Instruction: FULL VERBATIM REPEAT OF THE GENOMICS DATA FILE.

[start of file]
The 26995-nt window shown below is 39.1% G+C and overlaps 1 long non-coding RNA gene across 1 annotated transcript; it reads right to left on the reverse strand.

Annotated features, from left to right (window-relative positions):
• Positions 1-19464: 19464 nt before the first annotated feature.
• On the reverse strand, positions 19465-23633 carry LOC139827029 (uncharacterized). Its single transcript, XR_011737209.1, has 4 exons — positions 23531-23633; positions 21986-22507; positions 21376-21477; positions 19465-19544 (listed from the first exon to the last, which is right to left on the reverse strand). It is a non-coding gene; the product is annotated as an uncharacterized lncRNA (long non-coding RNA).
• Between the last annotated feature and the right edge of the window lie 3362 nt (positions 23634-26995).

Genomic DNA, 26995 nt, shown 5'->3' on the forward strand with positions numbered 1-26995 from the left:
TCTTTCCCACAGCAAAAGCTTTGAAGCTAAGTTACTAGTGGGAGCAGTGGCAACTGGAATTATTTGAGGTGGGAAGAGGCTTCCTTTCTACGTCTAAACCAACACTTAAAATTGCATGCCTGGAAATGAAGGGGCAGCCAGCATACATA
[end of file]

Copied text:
The 26995-nt window shown below is 39.1% G+C and overlaps 1 long non-coding RNA gene across 1 annotated transcript; it reads right to left on the reverse strand.

Annotated features, from left to right (window-relative positions):
• Positions 1-19464: 19464 nt before the first annotated feature.
• On the reverse strand, positions 19465-23633 carry LOC139827029 (uncharacterized). Its single transcript, XR_011737209.1, has 4 exons — positions 23531-23633; positions 21986-22507; positions 21376-21477; positions 19465-19544 (listed from the first exon to the last, which is right to left on the reverse strand). It is a non-coding gene; the product is annotated as an uncharacterized lncRNA (long non-coding RNA).
• Between the last annotated feature and the right edge of the window lie 3362 nt (positions 23634-26995).

Genomic DNA, 26995 nt, shown 5'->3' on the forward strand with positions numbered 1-26995 from the left:
TCTTTCCCACAGCAAAAGCTTTGAAGCTAAGTTACTAGTGGGAGCAGTGGCAACTGGAATTATTTGAGGTGGGAAGAGGCTTCCTTTCTACGTCTAAACCAACACTTAAAATTGCATGCCTGGAAATGAAGGGGCAGCCAGCATACATA